In order to make a living after college, she began to assist fashion photographers, which led to world travel during the 1980s and acquaintance with a broad range of people, techniques, and genres. “By 1989 I felt I had learned all I was going to learn from working for other photographers, and then somebody told me about an opening in Annie Liebovitz’s studio. I learned so much from her, and I never worked harder in my life.”

After a year she again felt ready to go out on her own, but the noted Swiss photographer Michel Comte offered her a monthlong job in Paris because she spoke French. “I thought, okay, I can’t turn down a trip to Paris. That lasted four years, and it was such a wild ride.”

She finally went out on her own in 1994. Her commercial work includes advertising, but most of it has been editorial — portraiture, lifestyle, and fashion. House & Garden hired her to photograph houses. “I didn’t have a background doing interiors, so I approached them like portraiture, and it seemed to work.” To this day she alternates commercial work with her personal projects.

She met her husband, Mark Webber, who is a sculptor, while both were at SUNY Purchase, but they didn’t date until 1983, when they met again at an art opening. They just celebrated their 30th wedding anniversary, and they have a daughter, Madeleine, who is 23.

When they had to sell their loft in SoHo, they found a place in Park Slope. After circling for 45 minutes in search of a parking spot, “Mark turned to me and said, ‘I can’t do this anymore. 

I’m done with the city.’ ” In 2000 they bought a house in Sag Harbor with a darkroom in the basement and a separate woodworking shop.

Among her other series is “As Above So Below,” photographs of swans she observed swimming in the dark waters of the Vitava River in Prague. Shot from above on the Charles Bridge, their perspective and compositions suggest water ballet and provide an interesting counterpoint to the cenote images.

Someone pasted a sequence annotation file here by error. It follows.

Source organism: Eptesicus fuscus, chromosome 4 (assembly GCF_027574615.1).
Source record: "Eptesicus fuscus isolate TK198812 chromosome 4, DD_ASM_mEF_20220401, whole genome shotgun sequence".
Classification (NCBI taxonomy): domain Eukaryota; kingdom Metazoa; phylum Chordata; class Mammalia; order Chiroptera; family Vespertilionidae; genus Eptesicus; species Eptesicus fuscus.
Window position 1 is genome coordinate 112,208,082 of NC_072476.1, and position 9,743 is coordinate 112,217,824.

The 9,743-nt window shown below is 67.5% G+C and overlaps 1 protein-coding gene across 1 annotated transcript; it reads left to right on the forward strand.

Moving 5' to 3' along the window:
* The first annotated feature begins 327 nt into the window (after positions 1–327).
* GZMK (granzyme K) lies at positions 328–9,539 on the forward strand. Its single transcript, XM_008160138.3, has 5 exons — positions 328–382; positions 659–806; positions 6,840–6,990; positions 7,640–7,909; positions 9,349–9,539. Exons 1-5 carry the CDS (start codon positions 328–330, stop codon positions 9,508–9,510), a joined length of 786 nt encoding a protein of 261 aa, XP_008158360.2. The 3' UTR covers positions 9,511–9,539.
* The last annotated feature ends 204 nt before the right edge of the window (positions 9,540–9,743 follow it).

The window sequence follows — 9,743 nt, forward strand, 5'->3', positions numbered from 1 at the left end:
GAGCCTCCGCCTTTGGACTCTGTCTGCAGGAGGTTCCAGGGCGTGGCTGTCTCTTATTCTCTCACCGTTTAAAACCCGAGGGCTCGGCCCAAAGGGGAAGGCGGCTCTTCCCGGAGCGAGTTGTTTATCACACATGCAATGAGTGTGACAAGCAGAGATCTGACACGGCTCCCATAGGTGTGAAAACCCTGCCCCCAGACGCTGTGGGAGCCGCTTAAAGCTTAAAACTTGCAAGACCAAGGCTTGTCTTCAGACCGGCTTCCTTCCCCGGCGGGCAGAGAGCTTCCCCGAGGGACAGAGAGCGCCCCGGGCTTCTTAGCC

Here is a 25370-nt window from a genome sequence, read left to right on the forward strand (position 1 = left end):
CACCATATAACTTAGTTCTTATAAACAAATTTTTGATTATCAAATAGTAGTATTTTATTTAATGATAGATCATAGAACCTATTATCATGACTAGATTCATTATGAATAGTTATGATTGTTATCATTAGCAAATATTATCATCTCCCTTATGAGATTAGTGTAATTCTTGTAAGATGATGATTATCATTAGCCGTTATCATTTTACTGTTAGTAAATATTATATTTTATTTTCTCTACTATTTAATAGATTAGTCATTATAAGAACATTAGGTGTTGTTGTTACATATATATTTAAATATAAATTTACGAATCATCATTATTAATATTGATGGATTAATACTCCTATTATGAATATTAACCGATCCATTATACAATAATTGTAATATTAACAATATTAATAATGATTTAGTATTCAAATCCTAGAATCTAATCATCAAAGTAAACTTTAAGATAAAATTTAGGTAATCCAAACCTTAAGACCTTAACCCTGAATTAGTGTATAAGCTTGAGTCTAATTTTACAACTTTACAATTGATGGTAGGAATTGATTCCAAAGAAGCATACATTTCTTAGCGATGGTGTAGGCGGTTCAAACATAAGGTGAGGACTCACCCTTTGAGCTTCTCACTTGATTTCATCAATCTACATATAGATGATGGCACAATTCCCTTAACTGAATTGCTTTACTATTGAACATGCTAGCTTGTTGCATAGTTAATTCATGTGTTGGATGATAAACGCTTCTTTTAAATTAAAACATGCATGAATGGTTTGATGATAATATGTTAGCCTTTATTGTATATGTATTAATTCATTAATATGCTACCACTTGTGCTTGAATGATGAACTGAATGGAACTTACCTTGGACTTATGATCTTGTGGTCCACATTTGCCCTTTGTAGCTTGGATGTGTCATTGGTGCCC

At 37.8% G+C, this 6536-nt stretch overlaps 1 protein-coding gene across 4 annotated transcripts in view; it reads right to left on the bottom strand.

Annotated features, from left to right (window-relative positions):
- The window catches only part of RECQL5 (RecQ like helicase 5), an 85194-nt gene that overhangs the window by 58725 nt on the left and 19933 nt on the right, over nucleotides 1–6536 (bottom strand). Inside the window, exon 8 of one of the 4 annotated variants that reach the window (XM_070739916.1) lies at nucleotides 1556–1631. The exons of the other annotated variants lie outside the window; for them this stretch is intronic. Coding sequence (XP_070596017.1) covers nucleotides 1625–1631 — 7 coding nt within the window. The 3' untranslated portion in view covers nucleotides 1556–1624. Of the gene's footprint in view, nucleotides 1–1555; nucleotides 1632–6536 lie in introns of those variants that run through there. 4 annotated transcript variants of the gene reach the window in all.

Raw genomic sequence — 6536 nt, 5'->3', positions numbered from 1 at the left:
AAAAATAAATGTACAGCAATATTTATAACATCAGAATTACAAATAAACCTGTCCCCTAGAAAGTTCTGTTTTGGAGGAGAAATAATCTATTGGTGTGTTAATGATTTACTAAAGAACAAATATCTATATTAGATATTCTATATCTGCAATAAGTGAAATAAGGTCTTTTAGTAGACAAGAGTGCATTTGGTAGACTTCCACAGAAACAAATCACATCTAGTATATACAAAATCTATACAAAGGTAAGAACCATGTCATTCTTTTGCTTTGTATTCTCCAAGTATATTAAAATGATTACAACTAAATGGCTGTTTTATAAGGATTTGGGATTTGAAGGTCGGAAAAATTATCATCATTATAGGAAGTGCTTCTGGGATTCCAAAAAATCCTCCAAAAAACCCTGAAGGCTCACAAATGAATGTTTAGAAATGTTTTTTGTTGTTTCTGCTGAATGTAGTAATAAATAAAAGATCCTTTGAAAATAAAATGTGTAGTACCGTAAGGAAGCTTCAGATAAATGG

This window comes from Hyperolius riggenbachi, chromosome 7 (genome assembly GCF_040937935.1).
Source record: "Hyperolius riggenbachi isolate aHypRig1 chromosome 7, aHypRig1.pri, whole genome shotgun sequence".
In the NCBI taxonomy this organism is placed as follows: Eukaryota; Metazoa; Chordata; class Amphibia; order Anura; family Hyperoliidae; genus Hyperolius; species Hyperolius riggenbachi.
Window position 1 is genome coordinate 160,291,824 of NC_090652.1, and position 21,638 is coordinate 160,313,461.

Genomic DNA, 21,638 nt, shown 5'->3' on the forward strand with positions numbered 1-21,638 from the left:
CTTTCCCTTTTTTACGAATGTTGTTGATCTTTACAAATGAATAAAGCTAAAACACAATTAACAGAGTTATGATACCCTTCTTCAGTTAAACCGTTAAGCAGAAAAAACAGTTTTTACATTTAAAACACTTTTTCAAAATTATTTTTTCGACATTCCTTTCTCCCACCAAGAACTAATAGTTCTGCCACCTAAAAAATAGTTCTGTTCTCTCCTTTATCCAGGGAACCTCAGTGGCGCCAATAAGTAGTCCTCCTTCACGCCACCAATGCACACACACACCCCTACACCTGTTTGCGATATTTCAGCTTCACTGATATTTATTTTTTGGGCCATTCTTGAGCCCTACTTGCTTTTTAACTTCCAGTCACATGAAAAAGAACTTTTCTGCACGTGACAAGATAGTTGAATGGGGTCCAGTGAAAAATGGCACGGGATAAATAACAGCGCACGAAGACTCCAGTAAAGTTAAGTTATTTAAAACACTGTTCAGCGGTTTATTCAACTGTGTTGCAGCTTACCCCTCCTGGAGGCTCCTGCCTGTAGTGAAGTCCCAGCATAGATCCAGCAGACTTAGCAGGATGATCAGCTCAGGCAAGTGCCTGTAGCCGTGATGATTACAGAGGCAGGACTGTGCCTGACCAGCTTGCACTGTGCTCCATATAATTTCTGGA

Another series, “Light Frost,” captures stark winter landscapes. “The idea is to go out right after a snowstorm, before the sun comes out, because I want the light to be really flat, ominous.” In certain of the images, tufts of vegetation peek through the snow, some of them “looking like nonspecific body parts. I started seeking out those referential things.”

Her most recent project is a series of photographs of rescue animals from 

the Animal Rescue Fund of the Hamptons. She was approached by Amy Sullivan, an ARF board member, about ARFRESCUELOVE, an initiative conceived with Neil Kraft, a well-known advertising executive and an ARF adopter. 

The ARF conference room was transformed into a makeshift photo studio where Ms. Fleischer photographed 60 animals, most of them dogs. ARF handlers positioned behind her helped draw the animals’ attention to the camera.

“The dogs didn’t know me, they don’t really know anybody because they’re shelter dogs.” Nonetheless, the portraits are powerful in the way they seem to capture each animal’s unique and expressive personality. 

While the project was originally conceived exclusively for social media, Alejandro Saralegui, the executive director of the Madoo Conservancy, offered that venue’s summer studio for an exhibition of the photographs, which were on view there last month.

Francine Fleischer’s experience as a portrait photographer informed her images of the ARF rescue dogs, each of which seems to have a distinctive personality.
While many of her pool photographs are packed with bodies, in others the few swimmers and hanging vines add a graphic quality to the ominous water.